Beverly McGuire saw the warning signs before the town well went dry: sand in the toilet bowl, the sputter of air in the tap, a pump working overtime to no effect. But it still did not prepare her for the night last month when she turned on the tap and discovered the tiny town where she had made her home for 35 years was out of water.
Gov. Andrew Cuomo will avoid a potentially dicey political conflict by not accompanying President Barack Obama to parts of upstate New York roiled over the state’s ban on hydraulic fracturing for natural gas.
Protests against proposed fracking operations in southern England culminated today with the arrest of Caroline Lucas, a Green Party member of parliament. Meanwhile, new geophysical research concludes that over 100 small earthquakes were triggered in a single year of fracking-related activities in one region of Ohio.
The people of Youngstown, Ohio say they never felt an earthquake before two-and-a-half years ago. But between January of 2011 and February of 2012, 109 tremors were recorded and the author of a new article points the finger at hydraulic fracturing – fracking.
The Bureau of Land Management announced late last Friday that it will not be auctioning off approximately 10,700 acres of public lands near Mesa Verde National Park in Colorado to oil and gas companies come November. In July, news outlets reported that the areas would be put up for sale last week, but that turned out to not be the case. The parcels were originally scheduled to go up for auction in February but were so controversial that BLM pulled them after public outcry.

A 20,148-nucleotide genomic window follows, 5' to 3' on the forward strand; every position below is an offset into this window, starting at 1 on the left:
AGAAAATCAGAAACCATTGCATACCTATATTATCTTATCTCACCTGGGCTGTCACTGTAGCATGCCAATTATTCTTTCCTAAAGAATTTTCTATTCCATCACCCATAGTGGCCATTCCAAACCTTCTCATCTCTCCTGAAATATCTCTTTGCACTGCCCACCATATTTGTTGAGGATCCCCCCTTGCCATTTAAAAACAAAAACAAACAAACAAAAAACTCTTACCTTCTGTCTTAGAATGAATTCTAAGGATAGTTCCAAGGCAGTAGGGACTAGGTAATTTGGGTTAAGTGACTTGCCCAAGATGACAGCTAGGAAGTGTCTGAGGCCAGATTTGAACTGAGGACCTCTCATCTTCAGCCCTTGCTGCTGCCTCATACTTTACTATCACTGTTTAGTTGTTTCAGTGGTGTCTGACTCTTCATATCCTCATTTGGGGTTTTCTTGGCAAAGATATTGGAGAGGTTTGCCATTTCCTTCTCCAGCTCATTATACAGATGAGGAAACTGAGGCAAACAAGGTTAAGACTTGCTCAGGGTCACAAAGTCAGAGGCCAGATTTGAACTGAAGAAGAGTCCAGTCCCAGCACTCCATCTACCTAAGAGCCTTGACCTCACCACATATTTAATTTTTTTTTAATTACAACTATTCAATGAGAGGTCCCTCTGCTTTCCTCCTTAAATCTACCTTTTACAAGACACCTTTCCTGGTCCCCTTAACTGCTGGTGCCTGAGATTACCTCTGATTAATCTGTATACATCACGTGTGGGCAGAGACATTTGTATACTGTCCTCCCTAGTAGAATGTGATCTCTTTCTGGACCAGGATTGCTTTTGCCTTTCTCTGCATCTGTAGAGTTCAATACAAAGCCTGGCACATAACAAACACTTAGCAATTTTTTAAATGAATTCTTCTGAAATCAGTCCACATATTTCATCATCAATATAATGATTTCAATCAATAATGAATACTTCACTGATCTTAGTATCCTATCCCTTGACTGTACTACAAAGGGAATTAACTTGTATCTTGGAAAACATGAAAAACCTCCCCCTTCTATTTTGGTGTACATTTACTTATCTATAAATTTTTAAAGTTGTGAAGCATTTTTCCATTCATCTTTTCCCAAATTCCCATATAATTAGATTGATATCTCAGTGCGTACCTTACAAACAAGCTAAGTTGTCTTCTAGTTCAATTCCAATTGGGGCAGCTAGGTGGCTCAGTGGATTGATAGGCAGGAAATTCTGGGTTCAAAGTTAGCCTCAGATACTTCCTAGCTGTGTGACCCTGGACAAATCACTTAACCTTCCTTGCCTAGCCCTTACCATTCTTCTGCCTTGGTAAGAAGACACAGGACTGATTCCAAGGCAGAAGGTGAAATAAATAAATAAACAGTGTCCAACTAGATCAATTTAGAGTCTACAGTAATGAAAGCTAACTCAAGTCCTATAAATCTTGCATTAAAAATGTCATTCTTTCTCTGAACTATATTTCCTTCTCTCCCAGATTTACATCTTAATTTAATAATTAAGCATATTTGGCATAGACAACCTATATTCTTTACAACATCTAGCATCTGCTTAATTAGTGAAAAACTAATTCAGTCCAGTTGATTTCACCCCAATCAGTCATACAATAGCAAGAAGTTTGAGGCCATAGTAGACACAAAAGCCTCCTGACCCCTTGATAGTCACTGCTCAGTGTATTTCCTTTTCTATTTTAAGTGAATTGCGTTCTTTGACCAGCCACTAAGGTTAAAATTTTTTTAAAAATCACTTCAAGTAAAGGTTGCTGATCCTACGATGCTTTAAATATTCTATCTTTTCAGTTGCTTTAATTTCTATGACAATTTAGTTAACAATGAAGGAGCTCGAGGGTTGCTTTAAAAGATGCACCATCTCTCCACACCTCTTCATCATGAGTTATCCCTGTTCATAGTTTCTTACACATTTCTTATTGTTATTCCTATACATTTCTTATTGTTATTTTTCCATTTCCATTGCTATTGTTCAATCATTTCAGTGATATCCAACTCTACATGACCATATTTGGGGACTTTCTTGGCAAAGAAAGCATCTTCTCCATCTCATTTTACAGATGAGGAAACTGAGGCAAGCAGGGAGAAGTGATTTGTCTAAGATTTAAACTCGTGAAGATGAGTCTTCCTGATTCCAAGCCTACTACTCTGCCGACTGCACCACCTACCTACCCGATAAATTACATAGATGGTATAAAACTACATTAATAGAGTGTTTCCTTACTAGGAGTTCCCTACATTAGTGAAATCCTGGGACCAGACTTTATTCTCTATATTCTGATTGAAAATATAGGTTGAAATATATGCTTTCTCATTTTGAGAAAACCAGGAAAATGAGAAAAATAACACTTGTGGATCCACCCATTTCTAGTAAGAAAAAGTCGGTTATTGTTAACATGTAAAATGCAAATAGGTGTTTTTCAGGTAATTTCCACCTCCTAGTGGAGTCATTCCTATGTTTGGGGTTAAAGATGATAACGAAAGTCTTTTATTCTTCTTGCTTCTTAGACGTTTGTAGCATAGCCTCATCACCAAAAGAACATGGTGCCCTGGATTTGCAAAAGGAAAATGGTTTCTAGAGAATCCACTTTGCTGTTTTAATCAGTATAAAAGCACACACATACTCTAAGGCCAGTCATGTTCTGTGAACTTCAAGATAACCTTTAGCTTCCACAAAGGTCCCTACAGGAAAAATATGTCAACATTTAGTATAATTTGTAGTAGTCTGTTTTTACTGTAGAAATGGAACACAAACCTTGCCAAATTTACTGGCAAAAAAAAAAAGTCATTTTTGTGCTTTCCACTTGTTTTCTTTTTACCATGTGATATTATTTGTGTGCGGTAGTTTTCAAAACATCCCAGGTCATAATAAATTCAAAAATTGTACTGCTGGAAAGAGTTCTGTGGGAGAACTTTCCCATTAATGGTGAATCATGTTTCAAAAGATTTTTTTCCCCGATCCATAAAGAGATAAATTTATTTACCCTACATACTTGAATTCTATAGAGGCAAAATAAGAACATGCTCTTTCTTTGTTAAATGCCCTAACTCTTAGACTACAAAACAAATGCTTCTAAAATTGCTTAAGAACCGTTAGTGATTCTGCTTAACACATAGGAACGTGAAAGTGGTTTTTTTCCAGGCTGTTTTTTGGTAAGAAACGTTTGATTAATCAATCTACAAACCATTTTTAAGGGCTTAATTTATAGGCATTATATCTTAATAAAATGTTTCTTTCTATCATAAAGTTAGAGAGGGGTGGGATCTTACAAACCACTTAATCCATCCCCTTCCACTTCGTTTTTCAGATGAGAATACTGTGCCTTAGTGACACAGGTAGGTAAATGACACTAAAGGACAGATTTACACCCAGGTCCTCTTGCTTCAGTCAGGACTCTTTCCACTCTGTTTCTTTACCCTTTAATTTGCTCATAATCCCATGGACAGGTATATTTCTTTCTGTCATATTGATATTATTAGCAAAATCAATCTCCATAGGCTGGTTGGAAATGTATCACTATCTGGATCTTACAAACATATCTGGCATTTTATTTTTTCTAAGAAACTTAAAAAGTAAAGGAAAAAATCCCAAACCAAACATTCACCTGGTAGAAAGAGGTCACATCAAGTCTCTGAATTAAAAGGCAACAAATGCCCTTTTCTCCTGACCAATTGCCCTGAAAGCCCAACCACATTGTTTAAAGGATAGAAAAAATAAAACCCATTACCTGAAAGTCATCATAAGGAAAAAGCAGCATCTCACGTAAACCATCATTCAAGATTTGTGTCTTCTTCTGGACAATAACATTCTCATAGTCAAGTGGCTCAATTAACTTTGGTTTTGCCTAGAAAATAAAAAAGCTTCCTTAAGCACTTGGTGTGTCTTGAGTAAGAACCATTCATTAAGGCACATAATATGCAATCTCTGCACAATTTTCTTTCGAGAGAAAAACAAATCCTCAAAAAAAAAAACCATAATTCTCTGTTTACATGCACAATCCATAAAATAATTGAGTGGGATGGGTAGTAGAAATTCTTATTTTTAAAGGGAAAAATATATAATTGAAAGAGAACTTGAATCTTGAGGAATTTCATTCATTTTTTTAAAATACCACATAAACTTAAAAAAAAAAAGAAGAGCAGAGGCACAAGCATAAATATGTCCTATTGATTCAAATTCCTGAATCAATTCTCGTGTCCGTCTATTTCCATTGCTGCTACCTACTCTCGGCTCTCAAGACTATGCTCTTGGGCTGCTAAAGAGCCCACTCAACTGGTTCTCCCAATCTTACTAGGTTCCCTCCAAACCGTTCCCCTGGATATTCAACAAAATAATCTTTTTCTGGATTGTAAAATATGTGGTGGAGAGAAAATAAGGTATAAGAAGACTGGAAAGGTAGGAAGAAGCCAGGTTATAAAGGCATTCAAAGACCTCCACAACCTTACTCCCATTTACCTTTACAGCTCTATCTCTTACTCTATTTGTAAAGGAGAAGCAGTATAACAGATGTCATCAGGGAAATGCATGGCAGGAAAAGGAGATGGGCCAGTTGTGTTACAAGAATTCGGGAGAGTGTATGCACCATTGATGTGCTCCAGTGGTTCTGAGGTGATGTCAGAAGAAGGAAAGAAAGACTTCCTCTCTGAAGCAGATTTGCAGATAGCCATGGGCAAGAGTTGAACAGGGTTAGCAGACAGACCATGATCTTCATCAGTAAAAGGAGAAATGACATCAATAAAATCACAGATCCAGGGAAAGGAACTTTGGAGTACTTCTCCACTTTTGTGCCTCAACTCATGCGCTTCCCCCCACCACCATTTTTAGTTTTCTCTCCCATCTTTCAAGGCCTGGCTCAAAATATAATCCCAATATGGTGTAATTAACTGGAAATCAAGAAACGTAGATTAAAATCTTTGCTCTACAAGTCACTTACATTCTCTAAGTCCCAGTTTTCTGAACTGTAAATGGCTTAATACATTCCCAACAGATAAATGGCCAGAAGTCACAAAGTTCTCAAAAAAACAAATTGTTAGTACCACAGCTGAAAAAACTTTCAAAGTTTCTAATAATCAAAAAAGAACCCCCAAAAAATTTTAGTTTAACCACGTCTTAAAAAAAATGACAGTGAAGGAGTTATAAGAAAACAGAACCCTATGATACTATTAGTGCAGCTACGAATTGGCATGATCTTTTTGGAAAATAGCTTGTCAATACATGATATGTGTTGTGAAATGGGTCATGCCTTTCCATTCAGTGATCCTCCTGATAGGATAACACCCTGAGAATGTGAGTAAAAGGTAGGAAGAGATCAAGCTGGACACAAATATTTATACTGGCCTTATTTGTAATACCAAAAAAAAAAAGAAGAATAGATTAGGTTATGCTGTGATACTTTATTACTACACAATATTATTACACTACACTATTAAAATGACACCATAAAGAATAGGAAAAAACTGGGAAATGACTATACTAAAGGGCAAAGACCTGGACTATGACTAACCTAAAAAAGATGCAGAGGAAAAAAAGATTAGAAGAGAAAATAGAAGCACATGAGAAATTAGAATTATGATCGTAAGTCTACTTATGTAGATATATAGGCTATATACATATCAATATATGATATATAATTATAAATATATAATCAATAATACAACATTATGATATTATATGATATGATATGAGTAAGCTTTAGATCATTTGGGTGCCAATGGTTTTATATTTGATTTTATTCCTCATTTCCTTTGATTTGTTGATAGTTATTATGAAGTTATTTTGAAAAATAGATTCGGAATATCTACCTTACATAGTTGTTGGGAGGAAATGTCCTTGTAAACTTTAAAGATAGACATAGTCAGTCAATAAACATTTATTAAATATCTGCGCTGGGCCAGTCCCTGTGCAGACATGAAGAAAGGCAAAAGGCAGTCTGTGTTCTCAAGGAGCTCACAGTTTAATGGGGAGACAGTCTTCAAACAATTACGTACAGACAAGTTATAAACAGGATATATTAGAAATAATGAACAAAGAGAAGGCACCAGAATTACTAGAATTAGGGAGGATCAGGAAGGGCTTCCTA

An analysis of water, sediment and seafood samples taken in 2010 during and after the oil spill in the Gulf of Mexico has found higher contamination levels in some cases than previous studies by federal agencies did, casting doubt on some of the earlier sampling methods.
An Iberia Parish judge heard arguments today to determine whether mining company AGL Resources will be granted a permit to expand its operation at Lake Peigneur.
Save Lake Peigneur, a group started in the wake of the Lake Peigneur salt mining incident that drained the lake in 1980, filed the lawsuit against the Louisina Department of Natural Resources to block AGL’s permit.
Attorney General Dustin McDaniel was among the panelists today on the Diane Rehm Show on National Public Radio for a discussion of oil spills in Michigan and Mayflower, Ark. (How’d McDaniel edge out Rep. Tim Griffin for limelight time? Griffin’s too busy runnning stuff over to the daily newspaper, I guess. Too bad. It would have been a perfect time for Griffin to wear two hats: born-again consumer activist in Arkansas and tar sands conduit defender in Nebraska.)
Warren Buffett – the fourth richest man on the planet and major campaign contributor to President Barack Obama in 2008 and 2012 – may soon get a whole lot richer.